26. 26.
    Kumar S, Nair RR, Pillai PB, Gupta SN, Iyengar MA, Sood AK (2014) Graphene oxide–MnFe2O4 magnetic nanohybrids for efficient removal of lead and arsenic from water. ACS Appl Mater Interfaces 6:17426–17436CrossRefGoogle Scholar
  27. 27.
    Chimezie AB, Hajian R, Yusof NA, Woi PM, Shams N (2017) Fabrication of reduced graphene oxide-magnetic nanocomposite (rGO-Fe3O4) as an electrochemical sensor for trace determination of as(III) in water resources. J Electroanal Chem 796:33–42CrossRefGoogle Scholar
  28. 28.
    Lee PC, Meisel D (1982) Adsorption and surface-enhanced raman of dyes on silver and aold sols. J Phys Chem C 86:3391–3395CrossRefGoogle Scholar
  29. 29.
    Jin Y, Dong S (2002) Diffusion-limited, aggregation-based, mesoscopic assembly of roughened Core–Shell bimetallic nanoparticles into fractal networks at the air–water Interface. Angew Chem Int Ed 41:1040–1044CrossRefGoogle Scholar
  30. 30.
    McCrory CCL, Jung S, Peters JC, Jaramillo TF (2013) Benchmarking heterogeneous electrocatalysts for the oxygen evolution reaction. J Am Chem Soc 135:16977–16987CrossRefGoogle Scholar
  31. 31.
    Wouda PT, Schmid M, Nieuwenhuys BE, Varga P (1998) STM study of the (111) and (100) surfaces of PdAg. Surf Sci 417:292–300CrossRefGoogle Scholar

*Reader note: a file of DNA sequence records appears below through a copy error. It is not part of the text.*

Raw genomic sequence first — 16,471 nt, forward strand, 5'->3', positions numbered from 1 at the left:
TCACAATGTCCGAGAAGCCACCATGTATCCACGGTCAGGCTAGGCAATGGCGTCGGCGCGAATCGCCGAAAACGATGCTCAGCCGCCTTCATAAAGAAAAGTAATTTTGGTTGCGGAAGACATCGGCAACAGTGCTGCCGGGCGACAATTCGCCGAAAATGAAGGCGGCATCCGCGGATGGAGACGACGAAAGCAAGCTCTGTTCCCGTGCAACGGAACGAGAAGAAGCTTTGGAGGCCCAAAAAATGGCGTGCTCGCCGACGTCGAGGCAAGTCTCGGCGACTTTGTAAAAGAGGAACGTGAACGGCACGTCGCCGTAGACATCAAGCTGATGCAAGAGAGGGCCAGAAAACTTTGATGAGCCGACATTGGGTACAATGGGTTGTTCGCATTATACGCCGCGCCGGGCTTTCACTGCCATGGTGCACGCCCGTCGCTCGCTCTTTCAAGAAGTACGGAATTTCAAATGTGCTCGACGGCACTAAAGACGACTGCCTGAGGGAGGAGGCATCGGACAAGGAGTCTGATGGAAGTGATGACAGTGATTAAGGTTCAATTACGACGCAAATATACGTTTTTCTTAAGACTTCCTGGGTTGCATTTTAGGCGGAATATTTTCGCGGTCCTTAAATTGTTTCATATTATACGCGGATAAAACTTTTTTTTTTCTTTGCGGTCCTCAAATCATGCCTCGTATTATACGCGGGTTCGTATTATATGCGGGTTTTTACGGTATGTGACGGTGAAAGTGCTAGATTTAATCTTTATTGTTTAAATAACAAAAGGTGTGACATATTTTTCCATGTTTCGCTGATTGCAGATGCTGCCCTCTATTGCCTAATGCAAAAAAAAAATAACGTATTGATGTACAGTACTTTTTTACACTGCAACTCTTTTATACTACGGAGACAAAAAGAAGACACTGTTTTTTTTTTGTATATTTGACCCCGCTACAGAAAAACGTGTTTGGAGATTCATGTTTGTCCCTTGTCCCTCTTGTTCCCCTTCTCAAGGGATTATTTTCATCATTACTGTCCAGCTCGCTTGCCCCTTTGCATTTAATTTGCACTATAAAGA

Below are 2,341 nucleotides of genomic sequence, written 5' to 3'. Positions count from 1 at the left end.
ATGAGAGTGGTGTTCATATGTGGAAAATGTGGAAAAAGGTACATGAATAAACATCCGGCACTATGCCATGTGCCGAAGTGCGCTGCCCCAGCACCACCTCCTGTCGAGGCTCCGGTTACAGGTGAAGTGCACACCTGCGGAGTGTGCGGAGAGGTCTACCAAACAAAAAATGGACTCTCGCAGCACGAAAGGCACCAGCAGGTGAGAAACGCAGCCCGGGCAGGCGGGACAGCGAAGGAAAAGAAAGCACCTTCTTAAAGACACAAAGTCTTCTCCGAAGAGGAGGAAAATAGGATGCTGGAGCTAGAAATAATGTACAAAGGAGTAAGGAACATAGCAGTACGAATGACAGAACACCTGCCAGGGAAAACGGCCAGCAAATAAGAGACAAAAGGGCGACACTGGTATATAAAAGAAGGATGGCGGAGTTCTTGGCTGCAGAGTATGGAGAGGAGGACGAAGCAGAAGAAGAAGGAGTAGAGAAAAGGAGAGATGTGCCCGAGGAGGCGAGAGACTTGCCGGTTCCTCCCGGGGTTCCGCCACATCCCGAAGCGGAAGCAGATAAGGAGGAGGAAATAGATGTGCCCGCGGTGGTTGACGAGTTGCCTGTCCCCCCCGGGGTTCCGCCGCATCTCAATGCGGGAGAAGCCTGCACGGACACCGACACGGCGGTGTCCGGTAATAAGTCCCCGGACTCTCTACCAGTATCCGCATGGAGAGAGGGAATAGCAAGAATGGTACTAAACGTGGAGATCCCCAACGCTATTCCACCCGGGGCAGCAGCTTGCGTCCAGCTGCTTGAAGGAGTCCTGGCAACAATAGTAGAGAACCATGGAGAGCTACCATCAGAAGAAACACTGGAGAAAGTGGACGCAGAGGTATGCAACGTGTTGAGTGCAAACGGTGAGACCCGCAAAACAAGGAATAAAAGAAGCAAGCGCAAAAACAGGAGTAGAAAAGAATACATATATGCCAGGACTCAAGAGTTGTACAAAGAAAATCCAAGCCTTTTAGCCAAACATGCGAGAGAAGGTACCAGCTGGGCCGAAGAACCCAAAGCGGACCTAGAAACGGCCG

32. 32.
    Amandusson H, Ekedahl LG, Dannetun H (2001) Hydrogen permeation through surface modified Pd and PdAg membranes. J Membr Sci 193:35–47CrossRefGoogle Scholar
  33. 33.
    Cong H-P, He J-J, Lu Y, Yu S-H (2010) Water-soluble magnetic-functionalized reduced graphene oxide sheets: in situ synthesis and magnetic resonance imaging applications. Small 6:169–173CrossRefGoogle Scholar
  34. 34.
    Zhao Z, Zhang G, Sun L, Gao Y, Yang X, Li Y (2012) Synthesis of a hierarchical three-component nanocomposite structure system with enhanced electrocatalytic and photoelectrical properties. Chem–Eur J 18:5248–5255CrossRefGoogle Scholar

Copyright information

© Springer-Verlag GmbH Austria, part of Springer Nature 2019

Authors and Affiliations

  1. 1.School of Material Science and EngineeringUniversity of JinanJinanChina
  2. 2.Department of Bionano EngineeringHanyang UniversityAnsanSouth Korea
  3. 3.State Key Lab of Electroanalytical Chemistry, Changchun Institute of Applied ChemistryChinese Academy of SciencesJilinChina
  4. 4.Institute of Materials, China Academy of Engineering PhysicsMianyangChina

Personalised recommendations